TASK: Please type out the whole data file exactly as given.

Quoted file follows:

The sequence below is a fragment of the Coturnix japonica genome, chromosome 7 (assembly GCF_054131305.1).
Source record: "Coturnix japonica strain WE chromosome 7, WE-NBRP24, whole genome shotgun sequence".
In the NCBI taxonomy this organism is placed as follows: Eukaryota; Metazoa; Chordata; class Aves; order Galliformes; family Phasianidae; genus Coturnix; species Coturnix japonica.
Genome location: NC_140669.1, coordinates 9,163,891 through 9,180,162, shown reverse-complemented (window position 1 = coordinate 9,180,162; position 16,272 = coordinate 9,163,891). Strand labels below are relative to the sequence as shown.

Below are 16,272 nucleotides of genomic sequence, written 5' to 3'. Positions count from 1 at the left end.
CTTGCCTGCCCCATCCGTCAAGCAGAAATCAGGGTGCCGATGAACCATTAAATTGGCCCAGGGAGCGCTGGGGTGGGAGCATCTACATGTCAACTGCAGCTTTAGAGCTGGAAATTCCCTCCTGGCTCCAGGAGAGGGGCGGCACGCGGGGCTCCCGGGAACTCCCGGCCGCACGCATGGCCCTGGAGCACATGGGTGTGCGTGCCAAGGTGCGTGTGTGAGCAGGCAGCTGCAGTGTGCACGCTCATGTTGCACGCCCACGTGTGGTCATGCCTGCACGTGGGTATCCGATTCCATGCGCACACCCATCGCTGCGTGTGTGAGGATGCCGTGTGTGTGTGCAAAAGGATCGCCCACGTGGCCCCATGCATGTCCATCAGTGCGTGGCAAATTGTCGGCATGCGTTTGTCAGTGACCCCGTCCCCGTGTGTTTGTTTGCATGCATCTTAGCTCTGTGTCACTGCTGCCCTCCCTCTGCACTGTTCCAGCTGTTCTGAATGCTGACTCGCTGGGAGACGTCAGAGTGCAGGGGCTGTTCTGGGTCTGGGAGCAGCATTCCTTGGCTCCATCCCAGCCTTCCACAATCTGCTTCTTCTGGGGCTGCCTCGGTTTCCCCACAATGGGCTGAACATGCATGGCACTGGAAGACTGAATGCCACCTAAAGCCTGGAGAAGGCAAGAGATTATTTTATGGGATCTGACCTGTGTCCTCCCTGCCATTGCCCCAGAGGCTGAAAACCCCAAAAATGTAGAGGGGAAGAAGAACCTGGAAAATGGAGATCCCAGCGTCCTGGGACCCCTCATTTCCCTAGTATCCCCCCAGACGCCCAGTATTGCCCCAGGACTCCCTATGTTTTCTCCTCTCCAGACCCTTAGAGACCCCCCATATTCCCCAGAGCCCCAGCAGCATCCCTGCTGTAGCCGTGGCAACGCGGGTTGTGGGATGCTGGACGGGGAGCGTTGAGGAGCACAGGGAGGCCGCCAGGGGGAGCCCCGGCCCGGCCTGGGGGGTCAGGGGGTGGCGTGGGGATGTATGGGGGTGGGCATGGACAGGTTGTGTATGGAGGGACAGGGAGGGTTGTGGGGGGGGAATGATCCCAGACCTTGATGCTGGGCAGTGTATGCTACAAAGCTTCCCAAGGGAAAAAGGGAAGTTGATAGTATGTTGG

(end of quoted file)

The sequence below is a fragment of the Coturnix japonica genome, chromosome 7 (assembly GCF_054131305.1).
Source record: "Coturnix japonica strain WE chromosome 7, WE-NBRP24, whole genome shotgun sequence".
In the NCBI taxonomy this organism is placed as follows: Eukaryota; Metazoa; Chordata; class Aves; order Galliformes; family Phasianidae; genus Coturnix; species Coturnix japonica.
Genome location: NC_140669.1, coordinates 9,163,891 through 9,180,162, shown reverse-complemented (window position 1 = coordinate 9,180,162; position 16,272 = coordinate 9,163,891). Strand labels below are relative to the sequence as shown.

Below are 16,272 nucleotides of genomic sequence, written 5' to 3'. Positions count from 1 at the left end.
CTTGCCTGCCCCATCCGTCAAGCAGAAATCAGGGTGCCGATGAACCATTAAATTGGCCCAGGGAGCGCTGGGGTGGGAGCATCTACATGTCAACTGCAGCTTTAGAGCTGGAAATTCCCTCCTGGCTCCAGGAGAGGGGCGGCACGCGGGGCTCCCGGGAACTCCCGGCCGCACGCATGGCCCTGGAGCACATGGGTGTGCGTGCCAAGGTGCGTGTGTGAGCAGGCAGCTGCAGTGTGCACGCTCATGTTGCACGCCCACGTGTGGTCATGCCTGCACGTGGGTATCCGATTCCATGCGCACACCCATCGCTGCGTGTGTGAGGATGCCGTGTGTGTGTGCAAAAGGATCGCCCACGTGGCCCCATGCATGTCCATCAGTGCGTGGCAAATTGTCGGCATGCGTTTGTCAGTGACCCCGTCCCCGTGTGTTTGTTTGCATGCATCTTAGCTCTGTGTCACTGCTGCCCTCCCTCTGCACTGTTCCAGCTGTTCTGAATGCTGACTCGCTGGGAGACGTCAGAGTGCAGGGGCTGTTCTGGGTCTGGGAGCAGCATTCCTTGGCTCCATCCCAGCCTTCCACAATCTGCTTCTTCTGGGGCTGCCTCGGTTTCCCCACAATGGGCTGAACATGCATGGCACTGGAAGACTGAATGCCACCTAAAGCCTGGAGAAGGCAAGAGATTATTTTATGGGATCTGACCTGTGTCCTCCCTGCCATTGCCCCAGAGGCTGAAAACCCCAAAAATGTAGAGGGGAAGAAGAACCTGGAAAATGGAGATCCCAGCGTCCTGGGACCCCTCATTTCCCTAGTATCCCCCCAGACGCCCAGTATTGCCCCAGGACTCCCTATGTTTTCTCCTCTCCAGACCCTTAGAGACCCCCCATATTCCCCAGAGCCCCAGCAGCATCCCTGCTGTAGCCGTGGCAACGCGGGTTGTGGGATGCTGGACGGGGAGCGTTGAGGAGCACAGGGAGGCCGCCAGGGGGAGCCCCGGCCCGGCCTGGGGGGTCAGGGGGTGGCGTGGGGATGTATGGGGGTGGGCATGGACAGGTTGTGTATGGAGGGACAGGGAGGGTTGTGGGGGGGGAATGATCCCAGACCTTGATGCTGGGCAGTGTATGCTACAAAGCTTCCCAAGGGAAAAAGGGAAGTTGATAGTATGTTGG